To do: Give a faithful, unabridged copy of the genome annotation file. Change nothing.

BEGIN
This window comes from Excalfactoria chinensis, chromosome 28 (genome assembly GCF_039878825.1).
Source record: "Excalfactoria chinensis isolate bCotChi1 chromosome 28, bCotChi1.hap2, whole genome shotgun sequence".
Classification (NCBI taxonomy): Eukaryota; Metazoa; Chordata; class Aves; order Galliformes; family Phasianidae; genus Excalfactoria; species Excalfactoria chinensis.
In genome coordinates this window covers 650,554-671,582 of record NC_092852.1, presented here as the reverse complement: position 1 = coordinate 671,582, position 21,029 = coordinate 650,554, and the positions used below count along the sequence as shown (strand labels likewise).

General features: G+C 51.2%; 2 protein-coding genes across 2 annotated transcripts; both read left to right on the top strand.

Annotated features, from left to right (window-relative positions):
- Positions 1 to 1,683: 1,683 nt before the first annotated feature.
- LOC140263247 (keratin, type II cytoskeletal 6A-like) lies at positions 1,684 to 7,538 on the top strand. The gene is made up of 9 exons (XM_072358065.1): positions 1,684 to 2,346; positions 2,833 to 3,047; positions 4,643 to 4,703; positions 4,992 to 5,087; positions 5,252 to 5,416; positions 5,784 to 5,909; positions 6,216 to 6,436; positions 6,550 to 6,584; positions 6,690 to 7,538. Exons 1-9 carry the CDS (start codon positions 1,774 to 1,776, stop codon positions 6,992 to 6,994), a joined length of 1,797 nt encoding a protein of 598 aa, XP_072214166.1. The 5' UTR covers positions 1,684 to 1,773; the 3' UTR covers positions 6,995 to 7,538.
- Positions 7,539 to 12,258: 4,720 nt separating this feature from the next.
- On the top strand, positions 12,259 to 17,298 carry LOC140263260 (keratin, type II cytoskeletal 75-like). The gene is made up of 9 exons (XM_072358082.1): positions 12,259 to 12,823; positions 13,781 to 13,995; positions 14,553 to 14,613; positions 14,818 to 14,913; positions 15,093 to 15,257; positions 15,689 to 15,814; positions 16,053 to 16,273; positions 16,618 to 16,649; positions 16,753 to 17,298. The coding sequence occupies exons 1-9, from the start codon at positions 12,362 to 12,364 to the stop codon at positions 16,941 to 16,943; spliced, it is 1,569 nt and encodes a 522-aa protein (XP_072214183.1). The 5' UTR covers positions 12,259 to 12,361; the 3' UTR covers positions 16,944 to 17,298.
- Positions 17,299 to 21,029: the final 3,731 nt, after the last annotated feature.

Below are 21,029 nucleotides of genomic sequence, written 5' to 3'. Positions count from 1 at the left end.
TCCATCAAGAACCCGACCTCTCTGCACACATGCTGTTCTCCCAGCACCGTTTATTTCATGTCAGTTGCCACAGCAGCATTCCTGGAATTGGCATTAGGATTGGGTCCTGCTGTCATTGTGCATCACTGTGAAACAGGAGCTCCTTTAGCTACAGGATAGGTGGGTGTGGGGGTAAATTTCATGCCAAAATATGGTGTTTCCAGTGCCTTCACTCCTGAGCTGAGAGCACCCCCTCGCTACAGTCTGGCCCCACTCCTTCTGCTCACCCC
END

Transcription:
This window comes from Excalfactoria chinensis, chromosome 28 (genome assembly GCF_039878825.1).
Source record: "Excalfactoria chinensis isolate bCotChi1 chromosome 28, bCotChi1.hap2, whole genome shotgun sequence".
Classification (NCBI taxonomy): Eukaryota; Metazoa; Chordata; class Aves; order Galliformes; family Phasianidae; genus Excalfactoria; species Excalfactoria chinensis.
In genome coordinates this window covers 650,554-671,582 of record NC_092852.1, presented here as the reverse complement: position 1 = coordinate 671,582, position 21,029 = coordinate 650,554, and the positions used below count along the sequence as shown (strand labels likewise).

General features: G+C 51.2%; 2 protein-coding genes across 2 annotated transcripts; both read left to right on the top strand.

Annotated features, from left to right (window-relative positions):
- Positions 1 to 1,683: 1,683 nt before the first annotated feature.
- LOC140263247 (keratin, type II cytoskeletal 6A-like) lies at positions 1,684 to 7,538 on the top strand. The gene is made up of 9 exons (XM_072358065.1): positions 1,684 to 2,346; positions 2,833 to 3,047; positions 4,643 to 4,703; positions 4,992 to 5,087; positions 5,252 to 5,416; positions 5,784 to 5,909; positions 6,216 to 6,436; positions 6,550 to 6,584; positions 6,690 to 7,538. Exons 1-9 carry the CDS (start codon positions 1,774 to 1,776, stop codon positions 6,992 to 6,994), a joined length of 1,797 nt encoding a protein of 598 aa, XP_072214166.1. The 5' UTR covers positions 1,684 to 1,773; the 3' UTR covers positions 6,995 to 7,538.
- Positions 7,539 to 12,258: 4,720 nt separating this feature from the next.
- On the top strand, positions 12,259 to 17,298 carry LOC140263260 (keratin, type II cytoskeletal 75-like). The gene is made up of 9 exons (XM_072358082.1): positions 12,259 to 12,823; positions 13,781 to 13,995; positions 14,553 to 14,613; positions 14,818 to 14,913; positions 15,093 to 15,257; positions 15,689 to 15,814; positions 16,053 to 16,273; positions 16,618 to 16,649; positions 16,753 to 17,298. The coding sequence occupies exons 1-9, from the start codon at positions 12,362 to 12,364 to the stop codon at positions 16,941 to 16,943; spliced, it is 1,569 nt and encodes a 522-aa protein (XP_072214183.1). The 5' UTR covers positions 12,259 to 12,361; the 3' UTR covers positions 16,944 to 17,298.
- Positions 17,299 to 21,029: the final 3,731 nt, after the last annotated feature.

Below are 21,029 nucleotides of genomic sequence, written 5' to 3'. Positions count from 1 at the left end.
TCCATCAAGAACCCGACCTCTCTGCACACATGCTGTTCTCCCAGCACCGTTTATTTCATGTCAGTTGCCACAGCAGCATTCCTGGAATTGGCATTAGGATTGGGTCCTGCTGTCATTGTGCATCACTGTGAAACAGGAGCTCCTTTAGCTACAGGATAGGTGGGTGTGGGGGTAAATTTCATGCCAAAATATGGTGTTTCCAGTGCCTTCACTCCTGAGCTGAGAGCACCCCCTCGCTACAGTCTGGCCCCACTCCTTCTGCTCACCCC